Updated Sonos App Allows Music Search Across all Apps and Libraries

Discover music faster


Mar. 18, 2014 — by .(JavaScript must be enabled to view this email address)

Having the entire universe of music at your fingertips can be a real pain. What if you have one song or one artist creating an earworm in your head, but you don’t know which app, drive or service you have it on?

What you need is Universal Search. Well now, Sonos wireless speaker fans, you got it. Sonos just updated its app for Android devices and implemented a universal search feature. The concept is very simple—tap in whatever you’re looking for (artist, track, album, playlist, podcast…), and the app searches across all your media and music services.

Universal search is a feature that has been implemented on a few smart TVs for video search, but usually limited to a few video streaming apps (and sometimes the web too). On the new Sonos app, search covers all the networked devices, so if you have music on more than one computer or hard drive, and those devices are in your Sonos ecosystem, they’ll all be subject to search along with the streaming services active on your Sonos system. The search does not include any music stored on the phone or tablet you’re using though. For that you can still use the “This Mobile Device” feature.

What if you’re looking for an artist who’s not already in one of your streaming channels? The new search feature will find it there too, so you don’t have to open up each individual service to see if it has what you’re looking for.

I tried the new app in beta and it worked expertly. I did a search for Joan Jett, and found results in my own music library (from my laptop’s hard drive), as well as several places on Pandora, Slacker and Songza. It doesn’t turn up results for TuneIn internet radio unless you tell it search “stations” instead of “artists,”  though it’s much better at finding music in curated music services rather than internet radio stations.  I’m not sure why.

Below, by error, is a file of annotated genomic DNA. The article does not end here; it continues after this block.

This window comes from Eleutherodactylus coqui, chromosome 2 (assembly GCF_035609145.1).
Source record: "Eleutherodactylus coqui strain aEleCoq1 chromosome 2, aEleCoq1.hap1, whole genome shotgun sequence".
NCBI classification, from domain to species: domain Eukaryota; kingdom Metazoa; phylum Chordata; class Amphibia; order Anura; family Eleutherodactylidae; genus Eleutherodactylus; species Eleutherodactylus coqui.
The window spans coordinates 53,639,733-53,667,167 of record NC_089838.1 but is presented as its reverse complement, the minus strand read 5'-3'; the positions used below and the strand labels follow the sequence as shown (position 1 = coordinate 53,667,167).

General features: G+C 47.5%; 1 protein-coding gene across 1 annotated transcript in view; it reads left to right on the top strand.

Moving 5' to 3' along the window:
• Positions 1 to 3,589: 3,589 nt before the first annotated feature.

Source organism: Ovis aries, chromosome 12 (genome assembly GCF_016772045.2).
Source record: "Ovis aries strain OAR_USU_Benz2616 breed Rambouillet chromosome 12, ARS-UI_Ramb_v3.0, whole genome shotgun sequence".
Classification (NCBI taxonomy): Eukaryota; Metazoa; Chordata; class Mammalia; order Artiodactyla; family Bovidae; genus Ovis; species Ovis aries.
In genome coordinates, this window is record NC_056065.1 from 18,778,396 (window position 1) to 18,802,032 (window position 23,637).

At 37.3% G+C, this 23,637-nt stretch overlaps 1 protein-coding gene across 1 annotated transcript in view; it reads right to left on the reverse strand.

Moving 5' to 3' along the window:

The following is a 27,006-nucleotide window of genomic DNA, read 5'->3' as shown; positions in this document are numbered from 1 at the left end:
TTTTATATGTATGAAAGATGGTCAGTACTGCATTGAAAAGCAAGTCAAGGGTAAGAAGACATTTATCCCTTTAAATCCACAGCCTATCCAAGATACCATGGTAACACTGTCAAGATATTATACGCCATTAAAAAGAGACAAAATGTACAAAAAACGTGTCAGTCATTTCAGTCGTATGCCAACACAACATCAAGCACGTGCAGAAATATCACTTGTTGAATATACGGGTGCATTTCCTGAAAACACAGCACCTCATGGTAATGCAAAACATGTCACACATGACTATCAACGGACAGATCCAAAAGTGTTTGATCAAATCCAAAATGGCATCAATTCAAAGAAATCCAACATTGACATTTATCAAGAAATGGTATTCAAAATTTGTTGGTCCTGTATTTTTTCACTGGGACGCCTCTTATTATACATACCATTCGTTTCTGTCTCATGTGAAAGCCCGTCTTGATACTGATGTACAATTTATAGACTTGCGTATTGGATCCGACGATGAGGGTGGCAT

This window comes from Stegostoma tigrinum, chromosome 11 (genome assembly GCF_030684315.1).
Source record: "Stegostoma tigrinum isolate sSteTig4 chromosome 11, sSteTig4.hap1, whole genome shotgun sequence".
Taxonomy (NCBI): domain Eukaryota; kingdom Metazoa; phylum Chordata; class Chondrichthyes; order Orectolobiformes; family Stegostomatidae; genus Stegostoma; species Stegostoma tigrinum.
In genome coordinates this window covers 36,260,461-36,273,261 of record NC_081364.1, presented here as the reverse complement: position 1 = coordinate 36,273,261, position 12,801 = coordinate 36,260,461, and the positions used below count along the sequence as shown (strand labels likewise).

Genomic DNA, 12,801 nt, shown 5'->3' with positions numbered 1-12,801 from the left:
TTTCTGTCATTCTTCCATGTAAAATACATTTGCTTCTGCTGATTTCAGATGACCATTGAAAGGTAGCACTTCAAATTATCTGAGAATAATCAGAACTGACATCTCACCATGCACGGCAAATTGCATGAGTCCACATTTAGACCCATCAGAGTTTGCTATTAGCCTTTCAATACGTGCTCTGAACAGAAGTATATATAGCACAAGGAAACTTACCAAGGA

So far, in the hour or two I’ve been using it, not only have I been able to easily find music across several services, it’s led me to a few new channels and new music. This discovery aspect is one of the things I like best about online music, and universal search makes it much easier.

This is a welcome new feature if you use the Sonos app for accessing your music, but it’s probably another headache for home automation companies and professional integrators. Why? While Sonos can be added to many home automation systems, sometimes with the automation company’s own drivers and sometimes via third-party drives from a provider like Extra Vegetables, rarely do all of Sonos’ features carry over to the integrated system.  A new feature like this will probably require new drivers to make it work on systems such as Control4, Crestron or Total Control. The DIY automation system, Revolv, which I reviewed here recently, doesn’t even allow channel navigation via Sonos, so the new search feature certainly won’t work with it.

What this says is that the most robust experience with systems such as Sonos is always going to be with the system’s native app. If you bought and set up your Sonos system yourself, then this doesn’t really matter. If you had a home automation installer integrate Sonos into your home’s larger system and you want to use this new feature, you’ll have to use the Sonos app, rather than your central control app.

The app is in beta now for Android. If you want to try it out, follow this link. Final apps for Android and iOS will be out this spring.

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